The Causes of Interconnection

  • Sherry HambyEmail author
  • John Grych
Part of the SpringerBriefs in Sociology book series (BRIEFSSOCY)


A wide range of conceptual models has been developed to explain the origins of various forms of interpersonal violence. Most focus on a single type of violence, but there is considerable consistency in the risk factors and etiological processes they describe. This consistency indicates that most poly-victimization and poly-perpetration emerges from similar conditions of vulnerability and risk, and suggests that one reason that different forms of violence co-occur is because they share common causal mechanisms. Perhaps the most prominent risk factor identified across diverse types of violence is prior exposure to violence; thus, a second source of interconnection is that many of the mechanisms hypothesized to give rise to violence are themselves sequelae of experiences with abuse, maltreatment, and aggression. In this chapter, we highlight common processes identified in etiological models of different forms of violence to illustrate how theoretical integration could advance understanding of violence that occurs in multiple contexts and relationships.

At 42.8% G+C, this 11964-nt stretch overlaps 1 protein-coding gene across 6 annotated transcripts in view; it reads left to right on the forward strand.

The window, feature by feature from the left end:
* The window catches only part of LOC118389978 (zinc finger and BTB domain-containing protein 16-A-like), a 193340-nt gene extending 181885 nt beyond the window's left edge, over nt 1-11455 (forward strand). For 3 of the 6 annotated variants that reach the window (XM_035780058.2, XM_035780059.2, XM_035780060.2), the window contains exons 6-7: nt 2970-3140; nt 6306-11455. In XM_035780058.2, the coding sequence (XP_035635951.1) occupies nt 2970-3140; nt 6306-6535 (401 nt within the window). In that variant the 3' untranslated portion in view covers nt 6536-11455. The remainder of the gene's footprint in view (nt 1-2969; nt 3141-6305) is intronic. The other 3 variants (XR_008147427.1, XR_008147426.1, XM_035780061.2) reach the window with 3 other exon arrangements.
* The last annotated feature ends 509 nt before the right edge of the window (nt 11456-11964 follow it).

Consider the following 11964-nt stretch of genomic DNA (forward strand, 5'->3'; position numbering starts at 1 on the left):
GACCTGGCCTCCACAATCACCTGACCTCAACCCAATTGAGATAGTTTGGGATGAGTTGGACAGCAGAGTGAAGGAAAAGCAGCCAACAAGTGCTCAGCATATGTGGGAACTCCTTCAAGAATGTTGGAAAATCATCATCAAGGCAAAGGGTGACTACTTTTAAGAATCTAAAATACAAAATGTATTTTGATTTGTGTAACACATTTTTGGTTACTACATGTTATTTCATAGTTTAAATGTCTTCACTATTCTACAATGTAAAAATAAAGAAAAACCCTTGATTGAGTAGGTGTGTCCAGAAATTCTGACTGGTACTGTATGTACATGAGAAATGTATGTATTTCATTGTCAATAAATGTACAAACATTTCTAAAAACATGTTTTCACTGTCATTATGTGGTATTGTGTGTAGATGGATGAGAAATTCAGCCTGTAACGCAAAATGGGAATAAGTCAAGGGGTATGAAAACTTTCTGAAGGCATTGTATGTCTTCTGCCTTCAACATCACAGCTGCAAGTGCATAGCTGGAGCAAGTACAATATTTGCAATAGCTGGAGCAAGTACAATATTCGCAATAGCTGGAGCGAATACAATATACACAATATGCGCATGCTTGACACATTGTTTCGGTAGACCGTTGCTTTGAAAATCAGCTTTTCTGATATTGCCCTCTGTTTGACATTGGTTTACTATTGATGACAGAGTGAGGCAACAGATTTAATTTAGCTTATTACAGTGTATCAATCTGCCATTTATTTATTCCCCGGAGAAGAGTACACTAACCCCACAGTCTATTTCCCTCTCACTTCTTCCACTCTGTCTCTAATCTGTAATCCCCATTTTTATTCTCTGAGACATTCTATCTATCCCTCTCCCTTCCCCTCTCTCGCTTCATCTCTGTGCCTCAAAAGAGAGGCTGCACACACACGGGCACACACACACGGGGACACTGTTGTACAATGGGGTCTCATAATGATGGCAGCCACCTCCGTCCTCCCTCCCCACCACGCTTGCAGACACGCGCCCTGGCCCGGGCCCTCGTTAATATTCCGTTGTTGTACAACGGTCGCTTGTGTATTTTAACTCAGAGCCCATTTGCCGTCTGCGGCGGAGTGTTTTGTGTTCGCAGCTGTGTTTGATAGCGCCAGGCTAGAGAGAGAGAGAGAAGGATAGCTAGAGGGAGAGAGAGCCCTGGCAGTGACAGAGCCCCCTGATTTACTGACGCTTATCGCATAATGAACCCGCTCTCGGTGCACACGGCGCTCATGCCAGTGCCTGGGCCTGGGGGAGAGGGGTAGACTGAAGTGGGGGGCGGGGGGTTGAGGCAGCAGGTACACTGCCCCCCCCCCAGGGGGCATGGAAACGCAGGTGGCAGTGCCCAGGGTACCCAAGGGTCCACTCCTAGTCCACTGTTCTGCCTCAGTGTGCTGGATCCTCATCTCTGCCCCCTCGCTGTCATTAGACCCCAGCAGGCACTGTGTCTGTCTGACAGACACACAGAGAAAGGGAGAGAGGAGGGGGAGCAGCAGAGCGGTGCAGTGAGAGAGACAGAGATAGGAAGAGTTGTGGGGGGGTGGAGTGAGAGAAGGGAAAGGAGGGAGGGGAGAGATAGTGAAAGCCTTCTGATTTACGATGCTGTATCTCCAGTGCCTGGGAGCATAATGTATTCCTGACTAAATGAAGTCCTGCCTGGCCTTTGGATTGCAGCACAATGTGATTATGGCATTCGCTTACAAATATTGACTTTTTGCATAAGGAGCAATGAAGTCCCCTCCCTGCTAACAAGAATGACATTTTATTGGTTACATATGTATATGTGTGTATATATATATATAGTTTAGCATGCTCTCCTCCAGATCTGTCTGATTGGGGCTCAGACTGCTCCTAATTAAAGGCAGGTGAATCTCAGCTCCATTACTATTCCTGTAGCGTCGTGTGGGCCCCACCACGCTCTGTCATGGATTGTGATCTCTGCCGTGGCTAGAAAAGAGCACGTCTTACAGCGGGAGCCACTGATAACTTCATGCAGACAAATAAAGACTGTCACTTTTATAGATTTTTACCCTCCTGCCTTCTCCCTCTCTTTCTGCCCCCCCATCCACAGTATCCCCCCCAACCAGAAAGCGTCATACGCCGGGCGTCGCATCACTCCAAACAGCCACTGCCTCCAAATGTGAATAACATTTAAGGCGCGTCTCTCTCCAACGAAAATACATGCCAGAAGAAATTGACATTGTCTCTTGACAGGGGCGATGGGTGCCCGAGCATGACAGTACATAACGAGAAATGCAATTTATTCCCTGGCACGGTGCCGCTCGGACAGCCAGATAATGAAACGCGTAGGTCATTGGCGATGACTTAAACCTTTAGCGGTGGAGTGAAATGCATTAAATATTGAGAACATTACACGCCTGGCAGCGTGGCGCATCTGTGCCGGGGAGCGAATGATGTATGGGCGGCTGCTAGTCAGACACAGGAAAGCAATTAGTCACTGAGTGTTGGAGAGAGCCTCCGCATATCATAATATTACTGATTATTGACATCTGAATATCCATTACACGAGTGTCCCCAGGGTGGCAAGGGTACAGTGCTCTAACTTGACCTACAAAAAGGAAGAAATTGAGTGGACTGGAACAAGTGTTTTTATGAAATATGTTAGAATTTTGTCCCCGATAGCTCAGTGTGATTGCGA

Intimate Partner Violence Aggressive Behavior Violent Behavior Situational Factor Reactive Aggression 
These keywords were added by machine and not by the authors. This process is experimental and the keywords may be updated as the learning algorithm improves.


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© The Author(s) 2013

Authors and Affiliations

  1. 1.Department of PsychologySewanee, The University of the SouthSewaneeUSA
  2. 2.Department of PsychologyMarquette UniversityMilwaukeeUSA

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